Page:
The evolutionary pattern of mutations in glioblastoma reveals therapy-mediated selection
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Andrea M. Muscat1,2, Nicholas C. Wong3,4, Katharine J. Drummond5,6, Elizabeth M. Algar7,8, Mustafa Khasraw1,2,9, Roel Verhaak10, Kathryn Field5,6, Mark A. Rosenthal11 and David M. Ashley1,2
1School of Medicine, Deakin University, Geelong, Victoria, Australia
2Cancer Services, Barwon Health, Geelong, Victoria, Australia
3Department of Pediatrics, The University of Melbourne, Parkville, Victoria, Australia
4Monash Bioinformatics Platform, Monash University, Clayton, Victoria, Australia
5Department of Neurosurgery, The Royal Melbourne Hospital, Parkville, Victoria, Australia
6Department of Surgery, The Royal Melbourne Hospital, The University of Melbourne, Parkville, Victoria, Australia
7Center for Cancer Research, Hudson Institute of Medical Research, Clayton, Victoria, Australia
8Department of Molecular and Translational Science, Monash University, Clayton, Victoria, Australia
9NHMRC Clinical Trials Center, University of Sydney, Sydney, New South Wales, Australia
10The Jackson Laboratory for Genomic Medicine, Farmington, Connecticut, USA
11Department of Medical Oncology, Peter MacCallum Cancer Center, Melbourne, Victoria, Australia
David M. Ashley, email: [email protected]
Keywords: glioblastoma, mutation profiling, neutral evolution, selection pressure, tumor heterogeneity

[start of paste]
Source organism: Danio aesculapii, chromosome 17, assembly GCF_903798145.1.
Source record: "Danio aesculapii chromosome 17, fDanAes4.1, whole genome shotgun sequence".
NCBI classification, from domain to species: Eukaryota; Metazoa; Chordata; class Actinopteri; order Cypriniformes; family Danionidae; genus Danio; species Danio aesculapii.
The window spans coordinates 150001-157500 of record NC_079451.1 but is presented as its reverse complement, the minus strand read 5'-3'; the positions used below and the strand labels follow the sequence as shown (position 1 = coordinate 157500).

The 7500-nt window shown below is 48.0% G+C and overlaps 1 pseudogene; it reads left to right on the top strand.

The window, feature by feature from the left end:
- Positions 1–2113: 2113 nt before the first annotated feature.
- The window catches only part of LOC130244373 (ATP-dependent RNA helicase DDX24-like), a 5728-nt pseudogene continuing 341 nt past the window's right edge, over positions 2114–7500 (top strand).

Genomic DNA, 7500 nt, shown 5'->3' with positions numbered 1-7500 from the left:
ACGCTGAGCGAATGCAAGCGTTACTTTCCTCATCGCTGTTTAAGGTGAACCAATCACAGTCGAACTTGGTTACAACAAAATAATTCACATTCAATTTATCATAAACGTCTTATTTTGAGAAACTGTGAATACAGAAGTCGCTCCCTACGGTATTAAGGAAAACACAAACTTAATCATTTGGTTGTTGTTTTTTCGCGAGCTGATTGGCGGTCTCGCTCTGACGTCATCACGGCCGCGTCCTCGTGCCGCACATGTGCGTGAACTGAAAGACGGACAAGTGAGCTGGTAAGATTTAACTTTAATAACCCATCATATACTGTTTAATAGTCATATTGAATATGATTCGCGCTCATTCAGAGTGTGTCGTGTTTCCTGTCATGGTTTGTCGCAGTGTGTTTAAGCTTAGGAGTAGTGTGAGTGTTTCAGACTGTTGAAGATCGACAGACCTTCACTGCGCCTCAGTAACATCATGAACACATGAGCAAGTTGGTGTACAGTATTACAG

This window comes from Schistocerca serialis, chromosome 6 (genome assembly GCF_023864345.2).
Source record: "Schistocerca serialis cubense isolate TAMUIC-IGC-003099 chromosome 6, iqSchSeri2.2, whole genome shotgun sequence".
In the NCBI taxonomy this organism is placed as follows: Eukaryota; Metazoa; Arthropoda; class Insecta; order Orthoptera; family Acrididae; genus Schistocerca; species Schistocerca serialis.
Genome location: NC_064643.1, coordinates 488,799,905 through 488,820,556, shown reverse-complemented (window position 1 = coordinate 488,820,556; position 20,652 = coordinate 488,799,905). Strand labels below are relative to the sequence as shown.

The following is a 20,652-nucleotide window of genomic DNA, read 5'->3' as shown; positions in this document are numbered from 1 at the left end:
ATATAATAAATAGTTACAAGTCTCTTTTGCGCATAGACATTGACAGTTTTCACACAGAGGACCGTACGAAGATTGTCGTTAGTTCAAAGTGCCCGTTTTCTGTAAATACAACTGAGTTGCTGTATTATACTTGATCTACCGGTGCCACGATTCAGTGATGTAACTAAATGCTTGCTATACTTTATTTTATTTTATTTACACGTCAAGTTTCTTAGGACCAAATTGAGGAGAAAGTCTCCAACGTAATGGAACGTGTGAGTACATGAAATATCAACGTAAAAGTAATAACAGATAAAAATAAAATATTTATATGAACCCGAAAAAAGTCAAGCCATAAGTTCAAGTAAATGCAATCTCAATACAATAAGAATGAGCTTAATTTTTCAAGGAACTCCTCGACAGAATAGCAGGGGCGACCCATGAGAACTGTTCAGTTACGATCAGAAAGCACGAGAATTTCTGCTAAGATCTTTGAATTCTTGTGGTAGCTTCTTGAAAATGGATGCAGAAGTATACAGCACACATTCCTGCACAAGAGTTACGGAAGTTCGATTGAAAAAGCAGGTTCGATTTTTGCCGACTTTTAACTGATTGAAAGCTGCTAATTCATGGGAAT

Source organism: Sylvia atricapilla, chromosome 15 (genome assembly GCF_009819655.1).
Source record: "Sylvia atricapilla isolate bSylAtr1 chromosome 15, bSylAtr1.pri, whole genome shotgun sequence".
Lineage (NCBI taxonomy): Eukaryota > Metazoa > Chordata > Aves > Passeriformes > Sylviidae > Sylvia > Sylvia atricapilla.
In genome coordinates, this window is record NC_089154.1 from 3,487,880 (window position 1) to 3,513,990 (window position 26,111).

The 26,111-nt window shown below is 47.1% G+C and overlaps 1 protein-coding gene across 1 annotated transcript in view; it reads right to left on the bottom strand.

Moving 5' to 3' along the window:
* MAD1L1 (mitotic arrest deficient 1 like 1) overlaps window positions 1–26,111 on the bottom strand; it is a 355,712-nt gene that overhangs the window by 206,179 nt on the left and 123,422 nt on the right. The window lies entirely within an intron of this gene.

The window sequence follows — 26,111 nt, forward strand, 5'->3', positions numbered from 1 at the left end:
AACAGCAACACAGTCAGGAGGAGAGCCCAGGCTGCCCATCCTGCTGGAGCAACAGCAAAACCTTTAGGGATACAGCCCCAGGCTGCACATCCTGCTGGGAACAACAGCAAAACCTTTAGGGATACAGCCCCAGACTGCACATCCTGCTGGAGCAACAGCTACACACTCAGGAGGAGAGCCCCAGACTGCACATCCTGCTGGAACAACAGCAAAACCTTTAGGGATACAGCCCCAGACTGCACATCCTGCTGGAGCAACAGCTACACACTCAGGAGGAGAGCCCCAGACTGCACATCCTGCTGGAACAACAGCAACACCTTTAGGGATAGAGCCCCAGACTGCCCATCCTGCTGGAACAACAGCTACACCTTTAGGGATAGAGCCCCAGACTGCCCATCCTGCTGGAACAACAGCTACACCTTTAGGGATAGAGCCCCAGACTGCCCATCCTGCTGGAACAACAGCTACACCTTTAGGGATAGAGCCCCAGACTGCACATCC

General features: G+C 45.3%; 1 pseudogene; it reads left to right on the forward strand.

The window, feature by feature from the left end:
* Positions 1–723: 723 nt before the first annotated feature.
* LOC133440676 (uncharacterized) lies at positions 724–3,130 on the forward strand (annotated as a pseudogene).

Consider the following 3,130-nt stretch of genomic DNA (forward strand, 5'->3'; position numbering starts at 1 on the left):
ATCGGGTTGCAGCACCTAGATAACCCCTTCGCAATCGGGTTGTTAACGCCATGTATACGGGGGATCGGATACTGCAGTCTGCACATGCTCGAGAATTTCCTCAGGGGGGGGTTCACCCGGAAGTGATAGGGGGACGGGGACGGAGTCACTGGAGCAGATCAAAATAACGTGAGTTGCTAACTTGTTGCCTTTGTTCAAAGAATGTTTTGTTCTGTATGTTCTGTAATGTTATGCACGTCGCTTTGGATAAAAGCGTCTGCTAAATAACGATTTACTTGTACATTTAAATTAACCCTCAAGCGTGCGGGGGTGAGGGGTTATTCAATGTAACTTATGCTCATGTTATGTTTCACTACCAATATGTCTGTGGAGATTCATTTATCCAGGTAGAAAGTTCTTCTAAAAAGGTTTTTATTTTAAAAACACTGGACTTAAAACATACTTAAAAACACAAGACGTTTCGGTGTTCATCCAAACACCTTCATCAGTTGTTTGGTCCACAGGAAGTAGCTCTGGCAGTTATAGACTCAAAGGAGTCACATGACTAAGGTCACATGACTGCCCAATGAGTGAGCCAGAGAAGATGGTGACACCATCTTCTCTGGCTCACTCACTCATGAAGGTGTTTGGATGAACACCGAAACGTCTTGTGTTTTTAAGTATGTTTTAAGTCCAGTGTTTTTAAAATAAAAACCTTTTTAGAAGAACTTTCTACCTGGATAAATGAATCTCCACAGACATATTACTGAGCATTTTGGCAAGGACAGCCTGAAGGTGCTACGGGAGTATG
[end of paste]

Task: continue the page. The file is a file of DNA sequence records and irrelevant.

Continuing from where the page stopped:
Received: August 02, 2017 Accepted: October 05, 2017 Published: December 15, 2017
Glioblastoma presents as a heterogeneous disease with poor prognosis despite the use of multimodal therapy. Analysis of genomic DNA changes between initial diagnosis and recurrence in response to standard treatment protocols would enhance understanding of disease progression and better inform new treatment strategies. A cohort of 21 patients with primary glioblastoma were examined between diagnosis and first recurrence. This study presented a rare opportunity to characterize molecular alterations in tumors observed in three patients who received no therapeutic intervention, other than surgery, offering a unique control. We focused this study by comparing the dynamic mutation profiles between the primary tumors and their matched recurrent counterparts. Molecular profiling of tumors was performed using multiplexed targeted deep sequencing of 409 well characterized cancer-associated genes, achieving a mean read depth of 1272 x. Three levels of evidence suggested an evolutionary pattern consistent with a response to therapy-mediated selection pressures exists in treated patients: 1) variant burden was reduced in recurrent tumors, 2) neutral evolutionary dynamics apparent in untreated tumors shifted toward a non-neutral mode of evolution in treated patients at recurrence, and 3) the recurrent tumor of one patient displayed an increased mutation rate attributable to a temozolomide-associated hypermutator phenotype. Our observations suggest that current treatment modalities are likely to fail in achieving long term remission with the majority of relapse samples containing distinct mutations when compared to primary diagnostic samples.
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